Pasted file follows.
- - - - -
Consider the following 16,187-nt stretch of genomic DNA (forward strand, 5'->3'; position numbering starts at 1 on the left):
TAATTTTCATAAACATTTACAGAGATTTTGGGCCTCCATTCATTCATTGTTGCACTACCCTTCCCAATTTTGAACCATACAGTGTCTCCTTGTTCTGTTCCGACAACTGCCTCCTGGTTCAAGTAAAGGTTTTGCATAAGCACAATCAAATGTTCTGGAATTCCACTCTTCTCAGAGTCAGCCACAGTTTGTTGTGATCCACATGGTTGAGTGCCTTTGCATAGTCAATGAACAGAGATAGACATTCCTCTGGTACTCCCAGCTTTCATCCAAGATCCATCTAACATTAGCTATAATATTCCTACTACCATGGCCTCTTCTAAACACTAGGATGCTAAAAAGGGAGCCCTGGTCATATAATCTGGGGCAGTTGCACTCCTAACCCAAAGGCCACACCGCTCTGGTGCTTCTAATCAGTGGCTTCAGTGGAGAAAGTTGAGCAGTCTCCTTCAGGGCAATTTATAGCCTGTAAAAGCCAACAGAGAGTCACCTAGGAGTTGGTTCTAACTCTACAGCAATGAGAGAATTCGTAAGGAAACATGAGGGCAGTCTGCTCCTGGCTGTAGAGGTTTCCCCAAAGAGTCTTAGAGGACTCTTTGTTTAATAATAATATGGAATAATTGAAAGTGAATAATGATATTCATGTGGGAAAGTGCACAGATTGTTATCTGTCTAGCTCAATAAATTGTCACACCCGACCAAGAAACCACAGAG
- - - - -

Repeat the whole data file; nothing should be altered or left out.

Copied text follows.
Consider the following 16,187-nt stretch of genomic DNA (forward strand, 5'->3'; position numbering starts at 1 on the left):
TAATTTTCATAAACATTTACAGAGATTTTGGGCCTCCATTCATTCATTGTTGCACTACCCTTCCCAATTTTGAACCATACAGTGTCTCCTTGTTCTGTTCCGACAACTGCCTCCTGGTTCAAGTAAAGGTTTTGCATAAGCACAATCAAATGTTCTGGAATTCCACTCTTCTCAGAGTCAGCCACAGTTTGTTGTGATCCACATGGTTGAGTGCCTTTGCATAGTCAATGAACAGAGATAGACATTCCTCTGGTACTCCCAGCTTTCATCCAAGATCCATCTAACATTAGCTATAATATTCCTACTACCATGGCCTCTTCTAAACACTAGGATGCTAAAAAGGGAGCCCTGGTCATATAATCTGGGGCAGTTGCACTCCTAACCCAAAGGCCACACCGCTCTGGTGCTTCTAATCAGTGGCTTCAGTGGAGAAAGTTGAGCAGTCTCCTTCAGGGCAATTTATAGCCTGTAAAAGCCAACAGAGAGTCACCTAGGAGTTGGTTCTAACTCTACAGCAATGAGAGAATTCGTAAGGAAACATGAGGGCAGTCTGCTCCTGGCTGTAGAGGTTTCCCCAAAGAGTCTTAGAGGACTCTTTGTTTAATAATAATATGGAATAATTGAAAGTGAATAATGATATTCATGTGGGAAAGTGCACAGATTGTTATCTGTCTAGCTCAATAAATTGTCACACCCGACCAAGAAACCACAGAG